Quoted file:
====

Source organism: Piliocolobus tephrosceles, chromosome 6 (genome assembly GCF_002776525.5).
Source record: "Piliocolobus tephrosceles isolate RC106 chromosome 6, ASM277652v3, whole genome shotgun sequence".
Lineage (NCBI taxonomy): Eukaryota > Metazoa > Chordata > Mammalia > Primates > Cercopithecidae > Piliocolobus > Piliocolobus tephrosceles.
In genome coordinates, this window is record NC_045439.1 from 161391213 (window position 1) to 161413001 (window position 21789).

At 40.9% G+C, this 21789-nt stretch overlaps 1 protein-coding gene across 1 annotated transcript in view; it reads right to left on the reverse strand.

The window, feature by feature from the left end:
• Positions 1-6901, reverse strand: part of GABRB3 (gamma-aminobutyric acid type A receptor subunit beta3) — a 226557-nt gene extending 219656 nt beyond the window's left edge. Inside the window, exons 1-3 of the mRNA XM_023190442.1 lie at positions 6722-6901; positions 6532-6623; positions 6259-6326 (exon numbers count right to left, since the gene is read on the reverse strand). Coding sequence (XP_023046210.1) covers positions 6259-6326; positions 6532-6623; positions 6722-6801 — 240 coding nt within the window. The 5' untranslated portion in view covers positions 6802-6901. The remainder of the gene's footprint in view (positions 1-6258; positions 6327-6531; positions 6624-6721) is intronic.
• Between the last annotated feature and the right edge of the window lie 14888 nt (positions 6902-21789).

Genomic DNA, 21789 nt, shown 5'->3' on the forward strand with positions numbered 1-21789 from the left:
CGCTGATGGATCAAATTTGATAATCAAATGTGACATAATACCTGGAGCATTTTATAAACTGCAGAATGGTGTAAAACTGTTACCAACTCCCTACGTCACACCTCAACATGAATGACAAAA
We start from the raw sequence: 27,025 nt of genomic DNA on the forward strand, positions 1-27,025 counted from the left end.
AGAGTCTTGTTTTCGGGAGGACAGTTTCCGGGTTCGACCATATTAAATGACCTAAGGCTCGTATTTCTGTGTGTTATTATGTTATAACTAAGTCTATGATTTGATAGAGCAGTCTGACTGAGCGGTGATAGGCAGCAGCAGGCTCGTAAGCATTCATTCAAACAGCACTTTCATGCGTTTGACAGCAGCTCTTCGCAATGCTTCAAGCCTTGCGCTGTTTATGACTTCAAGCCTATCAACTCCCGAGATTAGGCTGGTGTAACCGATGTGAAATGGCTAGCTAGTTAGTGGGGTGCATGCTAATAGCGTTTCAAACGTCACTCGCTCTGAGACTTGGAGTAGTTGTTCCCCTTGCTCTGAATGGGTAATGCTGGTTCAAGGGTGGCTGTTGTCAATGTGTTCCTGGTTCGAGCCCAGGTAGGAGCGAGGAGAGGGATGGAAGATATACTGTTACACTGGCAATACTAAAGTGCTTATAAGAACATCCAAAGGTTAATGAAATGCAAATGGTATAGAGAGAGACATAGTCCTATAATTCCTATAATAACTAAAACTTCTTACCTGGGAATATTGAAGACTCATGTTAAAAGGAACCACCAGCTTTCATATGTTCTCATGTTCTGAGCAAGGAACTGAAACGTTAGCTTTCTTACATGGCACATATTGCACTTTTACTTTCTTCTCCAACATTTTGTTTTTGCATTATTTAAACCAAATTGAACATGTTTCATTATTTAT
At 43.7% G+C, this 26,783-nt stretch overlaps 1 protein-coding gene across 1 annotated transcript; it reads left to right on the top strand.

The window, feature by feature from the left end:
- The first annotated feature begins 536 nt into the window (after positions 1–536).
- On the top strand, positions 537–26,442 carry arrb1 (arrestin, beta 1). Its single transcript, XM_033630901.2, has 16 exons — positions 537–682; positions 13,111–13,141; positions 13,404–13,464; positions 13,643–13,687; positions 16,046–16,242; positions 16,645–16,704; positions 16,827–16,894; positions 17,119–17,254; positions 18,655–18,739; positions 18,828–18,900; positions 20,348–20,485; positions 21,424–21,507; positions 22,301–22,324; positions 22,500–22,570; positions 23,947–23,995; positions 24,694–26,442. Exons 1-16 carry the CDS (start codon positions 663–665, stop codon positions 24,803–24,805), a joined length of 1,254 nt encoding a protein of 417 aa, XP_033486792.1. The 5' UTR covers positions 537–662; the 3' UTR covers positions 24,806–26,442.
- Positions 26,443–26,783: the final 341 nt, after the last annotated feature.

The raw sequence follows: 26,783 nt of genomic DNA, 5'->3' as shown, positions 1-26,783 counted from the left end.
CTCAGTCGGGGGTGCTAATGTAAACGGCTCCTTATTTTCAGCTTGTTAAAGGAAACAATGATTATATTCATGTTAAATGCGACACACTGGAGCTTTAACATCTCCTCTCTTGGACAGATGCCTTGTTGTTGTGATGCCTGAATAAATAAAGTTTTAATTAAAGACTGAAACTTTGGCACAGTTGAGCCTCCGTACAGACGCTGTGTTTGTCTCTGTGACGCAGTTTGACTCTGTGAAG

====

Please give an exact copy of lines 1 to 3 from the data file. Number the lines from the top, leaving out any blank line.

Source organism: Piliocolobus tephrosceles, chromosome 6 (genome assembly GCF_002776525.5).
Source record: "Piliocolobus tephrosceles isolate RC106 chromosome 6, ASM277652v3, whole genome shotgun sequence".
Lineage (NCBI taxonomy): Eukaryota > Metazoa > Chordata > Mammalia > Primates > Cercopithecidae > Piliocolobus > Piliocolobus tephrosceles.